Following years of outcry over a Baton Rouge high school bearing the namesake of Confederate Gen. Robert E. Lee, the parish school board on Thursday agreed to rename the majority-Black school Liberty High School, the latest local action in response to protests against racism and police brutality.

The school board on Thursday approved a proposal in an 8-1 vote that jettisoned the name Lee High School during its virtual meeting and debate over whether to name the school after Louisiana's — and the country's — first governor of Black descent. Board member Tramelle Howard cast the lone "no" vote but did not discuss why he voted against the name Liberty High.

“I know what they did in 1959 was horrendous and done in the wrong spirit,” said board member Evelyn Ware-Jackson, adding that she’s happy leaders are  “correcting that wrong." The school opened in 1959.

In recent years, the school's name has become a flashpoint among some residents and school leaders. They say it is inappropriate for a school that is 80% Black to be named after a Confederate leader and slave owner. 

The latest push to change the school’s name came amid a reckoning of America’s history of racial injustice following the killing of George Floyd, an unarmed Black man, at the hands of a White Minneapolis police officer on Memorial Day.

Protests across the nation and in Louisiana against police misconduct following Floyd's death have also dovetailed into pushes to rename and remove public namesakes and monuments with ties to slavery and the Confederacy.

Amid that growing pressure, school officials agreed Lee High should be renamed and in past weeks drew thousands of suggestions from the public on what it should be called next.

With more than 5,000 suggestions, the top vote-getter was iterations of Liberty. 

Other recommendations school board members considered were Louisiana Magnet High School and P.B.S. Pinchback Magnet High School, after Louisiana's and the country's first Black governor.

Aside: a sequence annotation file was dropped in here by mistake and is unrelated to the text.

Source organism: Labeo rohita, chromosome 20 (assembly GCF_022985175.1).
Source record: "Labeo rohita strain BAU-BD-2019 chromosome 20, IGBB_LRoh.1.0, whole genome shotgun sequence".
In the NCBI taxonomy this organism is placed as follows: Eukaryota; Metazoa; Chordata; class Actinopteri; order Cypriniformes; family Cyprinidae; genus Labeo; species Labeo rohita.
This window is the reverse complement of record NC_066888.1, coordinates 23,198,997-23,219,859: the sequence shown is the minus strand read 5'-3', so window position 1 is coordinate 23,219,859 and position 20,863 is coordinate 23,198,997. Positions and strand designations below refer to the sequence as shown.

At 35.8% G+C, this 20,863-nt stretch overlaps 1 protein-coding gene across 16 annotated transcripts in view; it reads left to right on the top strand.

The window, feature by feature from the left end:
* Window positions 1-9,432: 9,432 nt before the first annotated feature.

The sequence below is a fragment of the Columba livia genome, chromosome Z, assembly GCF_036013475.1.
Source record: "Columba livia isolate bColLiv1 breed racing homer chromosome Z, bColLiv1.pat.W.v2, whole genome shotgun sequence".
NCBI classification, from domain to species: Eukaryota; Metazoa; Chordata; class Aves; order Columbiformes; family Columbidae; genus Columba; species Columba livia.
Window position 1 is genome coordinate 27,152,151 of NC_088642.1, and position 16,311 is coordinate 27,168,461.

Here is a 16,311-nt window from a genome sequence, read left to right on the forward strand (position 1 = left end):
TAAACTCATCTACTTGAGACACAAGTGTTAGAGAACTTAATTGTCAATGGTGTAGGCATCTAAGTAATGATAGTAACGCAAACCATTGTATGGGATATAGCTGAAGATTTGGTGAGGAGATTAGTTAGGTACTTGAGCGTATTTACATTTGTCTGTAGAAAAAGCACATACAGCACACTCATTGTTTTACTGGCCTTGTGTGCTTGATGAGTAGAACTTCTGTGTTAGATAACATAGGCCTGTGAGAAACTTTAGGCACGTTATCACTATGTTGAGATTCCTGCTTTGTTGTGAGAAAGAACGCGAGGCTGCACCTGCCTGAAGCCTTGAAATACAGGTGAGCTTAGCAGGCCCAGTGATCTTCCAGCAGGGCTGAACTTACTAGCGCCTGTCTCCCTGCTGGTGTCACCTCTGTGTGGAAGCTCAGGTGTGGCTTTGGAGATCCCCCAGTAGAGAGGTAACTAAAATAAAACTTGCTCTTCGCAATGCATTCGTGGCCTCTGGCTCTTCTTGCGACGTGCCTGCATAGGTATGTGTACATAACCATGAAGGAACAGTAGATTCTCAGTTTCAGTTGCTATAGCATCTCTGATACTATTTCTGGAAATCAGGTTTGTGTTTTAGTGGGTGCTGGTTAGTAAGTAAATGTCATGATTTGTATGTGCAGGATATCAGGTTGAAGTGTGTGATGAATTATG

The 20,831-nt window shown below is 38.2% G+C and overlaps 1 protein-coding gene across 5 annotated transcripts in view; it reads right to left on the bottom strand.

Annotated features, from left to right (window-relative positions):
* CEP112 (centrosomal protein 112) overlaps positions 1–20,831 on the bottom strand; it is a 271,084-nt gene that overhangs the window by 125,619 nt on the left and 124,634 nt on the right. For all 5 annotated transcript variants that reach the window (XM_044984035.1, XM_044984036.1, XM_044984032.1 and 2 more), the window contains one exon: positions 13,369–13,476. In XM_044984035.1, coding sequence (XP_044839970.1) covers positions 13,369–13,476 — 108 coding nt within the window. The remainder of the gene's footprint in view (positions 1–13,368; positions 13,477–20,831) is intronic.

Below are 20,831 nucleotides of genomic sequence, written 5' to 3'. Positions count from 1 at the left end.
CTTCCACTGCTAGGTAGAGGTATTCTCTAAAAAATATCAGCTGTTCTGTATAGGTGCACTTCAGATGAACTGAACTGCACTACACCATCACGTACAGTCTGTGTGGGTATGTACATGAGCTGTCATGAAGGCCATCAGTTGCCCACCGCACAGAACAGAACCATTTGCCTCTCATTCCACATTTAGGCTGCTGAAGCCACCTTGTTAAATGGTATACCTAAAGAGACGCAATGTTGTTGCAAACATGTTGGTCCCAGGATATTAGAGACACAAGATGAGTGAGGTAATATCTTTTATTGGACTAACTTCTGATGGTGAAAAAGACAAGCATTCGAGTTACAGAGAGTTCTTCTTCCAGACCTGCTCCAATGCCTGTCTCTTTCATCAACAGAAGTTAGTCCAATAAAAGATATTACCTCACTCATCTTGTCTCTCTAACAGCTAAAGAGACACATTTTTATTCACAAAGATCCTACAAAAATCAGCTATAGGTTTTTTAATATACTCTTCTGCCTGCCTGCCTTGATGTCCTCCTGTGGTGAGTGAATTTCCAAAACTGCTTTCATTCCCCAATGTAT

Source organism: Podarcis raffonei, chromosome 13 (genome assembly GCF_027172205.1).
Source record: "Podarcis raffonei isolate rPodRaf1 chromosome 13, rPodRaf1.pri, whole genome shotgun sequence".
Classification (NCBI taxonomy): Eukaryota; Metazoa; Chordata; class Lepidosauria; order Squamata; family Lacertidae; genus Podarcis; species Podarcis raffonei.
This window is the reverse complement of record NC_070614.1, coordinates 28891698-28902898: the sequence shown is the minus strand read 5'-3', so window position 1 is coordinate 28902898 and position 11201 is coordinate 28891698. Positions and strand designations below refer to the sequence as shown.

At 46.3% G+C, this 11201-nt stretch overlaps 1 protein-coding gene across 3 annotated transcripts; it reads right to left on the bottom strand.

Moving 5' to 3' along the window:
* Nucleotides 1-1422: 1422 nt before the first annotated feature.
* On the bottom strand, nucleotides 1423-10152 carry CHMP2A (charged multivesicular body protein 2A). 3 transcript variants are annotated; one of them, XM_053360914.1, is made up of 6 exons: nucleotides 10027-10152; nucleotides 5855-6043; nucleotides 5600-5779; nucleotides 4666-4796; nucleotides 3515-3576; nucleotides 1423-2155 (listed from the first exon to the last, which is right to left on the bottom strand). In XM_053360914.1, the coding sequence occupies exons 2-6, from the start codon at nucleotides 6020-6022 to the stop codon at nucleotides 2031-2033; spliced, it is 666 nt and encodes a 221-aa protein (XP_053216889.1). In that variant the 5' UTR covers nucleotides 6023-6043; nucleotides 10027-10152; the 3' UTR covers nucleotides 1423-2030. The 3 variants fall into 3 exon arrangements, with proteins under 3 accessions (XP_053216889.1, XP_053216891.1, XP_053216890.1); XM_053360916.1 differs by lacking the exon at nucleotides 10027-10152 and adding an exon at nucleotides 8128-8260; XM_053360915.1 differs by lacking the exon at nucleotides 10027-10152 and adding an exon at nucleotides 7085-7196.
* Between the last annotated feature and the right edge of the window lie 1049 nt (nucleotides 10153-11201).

Board member Dadrius Lanus expressed disappointment school leaders didn’t initially discuss naming the school after Pinchback, who served as governor during Reconstruction.

“Whenever it comes of celebrating someone of color or someone who’s Black, it’s hard for us to do," Lanus said. “We have nothing to do that celebrates Black people."

A motion Lanus offered to rename the school after Pinchback was eventually struck down by a majority of board members. 

Some of them said they were wary of naming the school after a person following years of issues with the school's now-former name. 

“I think we need to get away from that,” said board member David Tatman. 

Superintendent Warren Drake said he also favors keeping the school’s colors and mascot, echoing the requests students had made earlier this week. 

Drake and other school officials declined to call the school a magnet school, which was among the earlier renaming efforts a few years ago.

The name change will cost an estimated $250,000 to $300,000, but only $250 had been raised so far, Drake said. 

From 1959 to 2016, Lee High had been called Robert E. Lee High School. A similar effort to rename it in 2016 saw the school board cut “Robert E.” from the magnet school’s name.

Still, residents and some school board members said the tweak to the name wasn't enough. They called for Lee to be stripped from the school's name, saying it is a painful reminder of slavery and racial prejudice.

Those calls intensified in the weeks ahead of the final vote following a comment made by school board member Connie Bernard to a local TV station defending Robert E. Lee, which she later apologized for.  

Bernard was further criticized after activists displayed photos of her appearing to shop for clothes during a board meeting last month in which the Lee High name was being debated.

Some board members, including the board's president, have called for Bernard to resign. Some members also backed an effort to recall Bernard from her seat. 

School leaders also laid out plans Thursday to bring students back to campuses for the first time since mid-March when the state ordered schools closed because of the coronavirus pandemic.

Regardless if students come back to physical classrooms, Lee High School's will undergo its name change before the beginning of the school year on Aug. 6.


Email Youssef Rddad at yrddad@theadvocate.com, and follow him on Twitter @youssefrddad